11:23 AM EDT, June 6, 2014
Two former soldiers who served with Army Sergeant Bowe Bergdahl are now speaking out to INSIDE EDITION.
Sergeant Matt Vierkant and specialist Cody Full were part of Bergdahl's platoon in Afghanistan.
INSIDE EDITION's Diane McInerney asked, "What was Bergdahl like?"
Cody Full replied, "He was very reserved. He didn't reveal a lot about hismelf."
Matt Vierkant said, "From what I saw, mostly just kept to himself, wanted to keep to himself. He wanted to be alone. He didn't want to go out with anyone in the platoon, didn't ask them to. Wasn't really interested in making any real friendships with most of the people."
They've been outspoken critics since Bergdahl was released by the Taliban, saying he deserted his post in the middle of the night.
McInerney asked, "When you saw that video of him being released, how did you think he looked?"
Vierkant said, "I actually thought he looked pretty healthy. I thought he looked pretty good considering the conditions he's been under."
They blame him for the deaths of six U.S. soldiers who went searching for him, an allegation that some in the Pentagon have questioned.
Full said, "I can't prove that he caused the deaths of the Americans, but, without Bergdahl going missing, those soldiers wouldn't have been on a mission looking for him."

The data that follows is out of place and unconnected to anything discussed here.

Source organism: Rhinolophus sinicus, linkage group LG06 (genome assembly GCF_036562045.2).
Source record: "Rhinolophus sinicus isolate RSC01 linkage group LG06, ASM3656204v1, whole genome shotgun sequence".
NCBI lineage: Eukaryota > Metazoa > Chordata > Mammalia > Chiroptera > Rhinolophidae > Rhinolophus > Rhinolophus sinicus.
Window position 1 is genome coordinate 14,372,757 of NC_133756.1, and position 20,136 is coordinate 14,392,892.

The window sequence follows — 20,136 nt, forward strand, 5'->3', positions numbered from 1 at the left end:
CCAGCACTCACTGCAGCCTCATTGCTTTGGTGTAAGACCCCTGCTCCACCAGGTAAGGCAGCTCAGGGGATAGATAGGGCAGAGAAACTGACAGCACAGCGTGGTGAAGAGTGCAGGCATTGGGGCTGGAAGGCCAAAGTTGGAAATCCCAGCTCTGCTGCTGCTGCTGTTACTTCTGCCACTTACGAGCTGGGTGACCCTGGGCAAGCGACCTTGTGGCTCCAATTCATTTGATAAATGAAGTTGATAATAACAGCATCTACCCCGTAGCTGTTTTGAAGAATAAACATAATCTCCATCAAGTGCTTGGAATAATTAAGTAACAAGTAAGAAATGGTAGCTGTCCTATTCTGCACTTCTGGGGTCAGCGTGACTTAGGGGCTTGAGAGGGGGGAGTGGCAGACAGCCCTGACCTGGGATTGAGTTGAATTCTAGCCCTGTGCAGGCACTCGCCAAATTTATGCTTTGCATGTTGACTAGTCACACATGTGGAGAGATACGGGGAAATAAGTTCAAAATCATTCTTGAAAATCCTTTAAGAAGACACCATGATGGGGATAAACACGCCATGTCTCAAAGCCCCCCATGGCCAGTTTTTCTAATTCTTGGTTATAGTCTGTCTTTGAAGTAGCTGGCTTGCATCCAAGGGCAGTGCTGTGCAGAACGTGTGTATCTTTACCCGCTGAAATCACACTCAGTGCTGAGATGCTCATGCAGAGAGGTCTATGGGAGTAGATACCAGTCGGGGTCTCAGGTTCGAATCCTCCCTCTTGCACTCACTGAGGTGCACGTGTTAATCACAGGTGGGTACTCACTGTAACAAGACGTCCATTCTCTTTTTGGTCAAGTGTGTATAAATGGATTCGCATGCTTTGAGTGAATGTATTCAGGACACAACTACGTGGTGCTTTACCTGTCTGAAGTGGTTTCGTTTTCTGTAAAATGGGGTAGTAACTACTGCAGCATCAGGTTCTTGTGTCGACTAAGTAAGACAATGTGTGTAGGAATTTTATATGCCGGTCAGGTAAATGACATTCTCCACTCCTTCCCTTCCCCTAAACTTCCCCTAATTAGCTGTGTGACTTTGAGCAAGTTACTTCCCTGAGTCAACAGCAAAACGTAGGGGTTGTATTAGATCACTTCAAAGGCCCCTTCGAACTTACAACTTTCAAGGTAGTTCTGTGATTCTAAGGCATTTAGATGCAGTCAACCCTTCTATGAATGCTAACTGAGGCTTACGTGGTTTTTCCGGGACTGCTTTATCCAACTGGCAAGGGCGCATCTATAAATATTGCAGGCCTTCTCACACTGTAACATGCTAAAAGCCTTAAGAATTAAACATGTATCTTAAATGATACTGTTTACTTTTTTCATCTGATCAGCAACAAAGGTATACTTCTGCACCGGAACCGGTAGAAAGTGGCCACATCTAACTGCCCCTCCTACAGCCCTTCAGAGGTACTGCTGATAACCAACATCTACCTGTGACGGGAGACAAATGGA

Video of Bergdahl's platoon in Afghanistan was shot by an embedded TV crew in 2009.
A classified Army investigation reportedly concluded "(Bergdahl) had wandered away from assigned areas before--both at a training range in California and at his remote outpost in Afghanistan--and then returned." [Source: The New York Times]
Vierkant said, "Hindsight being 20/20 and looking back on it, different things that he said that we thought, of that's kind of weird, at the time."
"Like what?" asked McInerney.
"He told me, 'I could see myself being lost in those mountains,' in Afghanistan," answered Veirkant.
National Security Advisor Susan Rice has faced withering criticism for saying this about Bergdahl right after he was released: "He served the United States with honor and distinction."
She's now defending her comment in a Friday interview with CNN, saying, "What I was referring to was the fact that this was a young man who volunteered to serve his country in uniform at a time of war. That in itself, is a very honorable thing."
McInerney asked Veirkant and Full, "National Security Advisor Rice has come out saying that he's served his country honorably. How do you react to that?"
Full replied, "How is deserting your fellow men honorable?"